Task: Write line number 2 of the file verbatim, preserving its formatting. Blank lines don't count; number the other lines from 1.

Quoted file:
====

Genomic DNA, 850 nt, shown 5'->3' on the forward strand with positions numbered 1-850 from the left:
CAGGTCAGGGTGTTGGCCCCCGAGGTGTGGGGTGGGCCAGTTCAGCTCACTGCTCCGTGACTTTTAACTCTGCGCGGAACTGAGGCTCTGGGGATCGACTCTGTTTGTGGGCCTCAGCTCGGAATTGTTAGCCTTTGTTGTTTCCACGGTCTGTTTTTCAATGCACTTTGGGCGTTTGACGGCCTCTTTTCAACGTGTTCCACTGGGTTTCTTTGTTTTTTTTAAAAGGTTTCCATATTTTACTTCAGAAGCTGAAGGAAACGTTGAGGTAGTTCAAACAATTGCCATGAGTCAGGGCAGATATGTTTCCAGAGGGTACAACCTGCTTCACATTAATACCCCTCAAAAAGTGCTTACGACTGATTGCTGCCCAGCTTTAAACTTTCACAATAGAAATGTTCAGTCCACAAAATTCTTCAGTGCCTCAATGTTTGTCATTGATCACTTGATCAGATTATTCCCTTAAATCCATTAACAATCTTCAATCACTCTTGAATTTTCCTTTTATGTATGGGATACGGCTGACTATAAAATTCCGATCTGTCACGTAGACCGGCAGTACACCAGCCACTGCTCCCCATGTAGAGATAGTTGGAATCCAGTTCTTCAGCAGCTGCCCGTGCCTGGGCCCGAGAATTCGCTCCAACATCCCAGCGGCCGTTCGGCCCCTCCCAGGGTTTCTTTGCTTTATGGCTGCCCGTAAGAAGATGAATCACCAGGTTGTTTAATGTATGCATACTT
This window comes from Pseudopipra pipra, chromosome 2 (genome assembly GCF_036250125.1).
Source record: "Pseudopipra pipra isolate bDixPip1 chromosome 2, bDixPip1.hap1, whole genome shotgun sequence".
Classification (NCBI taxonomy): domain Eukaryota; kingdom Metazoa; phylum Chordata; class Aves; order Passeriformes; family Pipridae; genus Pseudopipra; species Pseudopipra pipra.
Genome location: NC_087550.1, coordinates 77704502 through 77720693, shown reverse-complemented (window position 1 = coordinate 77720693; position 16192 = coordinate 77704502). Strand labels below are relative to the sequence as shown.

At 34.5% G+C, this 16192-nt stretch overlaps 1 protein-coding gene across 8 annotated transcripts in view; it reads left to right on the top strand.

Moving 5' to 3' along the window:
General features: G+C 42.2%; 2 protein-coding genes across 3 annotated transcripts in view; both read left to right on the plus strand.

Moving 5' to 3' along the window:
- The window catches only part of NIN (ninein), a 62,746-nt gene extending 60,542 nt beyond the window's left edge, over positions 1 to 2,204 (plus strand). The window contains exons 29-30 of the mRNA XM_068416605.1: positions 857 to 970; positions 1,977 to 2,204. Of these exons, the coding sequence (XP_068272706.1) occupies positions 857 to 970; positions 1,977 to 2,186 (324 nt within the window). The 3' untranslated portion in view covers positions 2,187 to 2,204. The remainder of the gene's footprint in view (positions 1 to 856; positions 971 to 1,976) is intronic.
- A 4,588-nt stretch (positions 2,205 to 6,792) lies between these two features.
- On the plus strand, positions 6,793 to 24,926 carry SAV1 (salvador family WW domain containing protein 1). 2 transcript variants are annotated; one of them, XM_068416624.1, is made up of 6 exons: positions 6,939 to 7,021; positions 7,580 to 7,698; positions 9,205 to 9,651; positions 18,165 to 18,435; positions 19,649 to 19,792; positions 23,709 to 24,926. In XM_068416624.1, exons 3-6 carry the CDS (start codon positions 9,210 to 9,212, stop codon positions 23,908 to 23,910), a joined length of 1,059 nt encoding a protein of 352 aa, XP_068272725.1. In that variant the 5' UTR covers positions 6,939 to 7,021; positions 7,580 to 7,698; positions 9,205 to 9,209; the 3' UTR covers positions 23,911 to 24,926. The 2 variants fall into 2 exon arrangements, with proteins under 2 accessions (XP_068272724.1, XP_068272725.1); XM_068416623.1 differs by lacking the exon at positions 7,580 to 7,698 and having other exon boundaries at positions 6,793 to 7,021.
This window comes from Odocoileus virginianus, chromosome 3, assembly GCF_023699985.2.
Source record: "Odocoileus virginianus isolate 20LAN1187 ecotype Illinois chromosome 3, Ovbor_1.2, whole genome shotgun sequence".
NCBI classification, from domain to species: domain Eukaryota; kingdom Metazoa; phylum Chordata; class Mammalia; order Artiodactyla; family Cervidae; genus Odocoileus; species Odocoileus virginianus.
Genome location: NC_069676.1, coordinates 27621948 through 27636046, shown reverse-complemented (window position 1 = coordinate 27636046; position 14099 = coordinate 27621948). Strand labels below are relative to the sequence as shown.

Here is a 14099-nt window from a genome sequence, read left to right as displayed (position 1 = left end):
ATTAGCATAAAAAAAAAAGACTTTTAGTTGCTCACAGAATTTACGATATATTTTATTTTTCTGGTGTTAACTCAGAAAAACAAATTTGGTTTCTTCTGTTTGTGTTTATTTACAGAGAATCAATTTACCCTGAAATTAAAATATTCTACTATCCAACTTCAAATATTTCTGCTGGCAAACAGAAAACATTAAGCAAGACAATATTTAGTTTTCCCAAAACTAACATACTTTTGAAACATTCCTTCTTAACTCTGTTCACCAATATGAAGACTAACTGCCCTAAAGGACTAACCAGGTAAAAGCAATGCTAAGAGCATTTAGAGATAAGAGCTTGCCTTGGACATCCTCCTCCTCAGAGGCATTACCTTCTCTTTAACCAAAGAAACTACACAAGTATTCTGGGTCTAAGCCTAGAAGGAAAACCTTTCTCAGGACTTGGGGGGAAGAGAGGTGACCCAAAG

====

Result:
CAGGTCAGGGTGTTGGCCCCCGAGGTGTGGGGTGGGCCAGTTCAGCTCACTGCTCCGTGACTTTTAACTCTGCGCGGAACTGAGGCTCTGGGGATCGACTCTGTTTGTGGGCCTCAGCTCGGAATTGTTAGCCTTTGTTGTTTCCACGGTCTGTTTTTCAATGCACTTTGGGCGTTTGACGGCCTCTTTTCAACGTGTTCCACTGGGTTTCTTTGTTTTTTTTAAAAGGTTTCCATATTTTACTTCAGAAGCTGAAGGAAACGTTGAGGTAGTTCAAACAATTGCCATGAGTCAGGGCAGATATGTTTCCAGAGGGTACAACCTGCTTCACATTAATACCCCTCAAAAAGTGCTTACGACTGATTGCTGCCCAGCTTTAAACTTTCACAATAGAAATGTTCAGTCCACAAAATTCTTCAGTGCCTCAATGTTTGTCATTGATCACTTGATCAGATTATTCCCTTAAATCCATTAACAATCTTCAATCACTCTTGAATTTTCCTTTTATGTATGGGATACGGCTGACTATAAAATTCCGATCTGTCACGTAGACCGGCAGTACACCAGCCACTGCTCCCCATGTAGAGATAGTTGGAATCCAGTTCTTCAGCAGCTGCCCGTGCCTGGGCCCGAGAATTCGCTCCAACATCCCAGCGGCCGTTCGGCCCCTCCCAGGGTTTCTTTGCTTTATGGCTGCCCGTAAGAAGATGAATCACCAGGTTGTTTAATGTATGCATACTT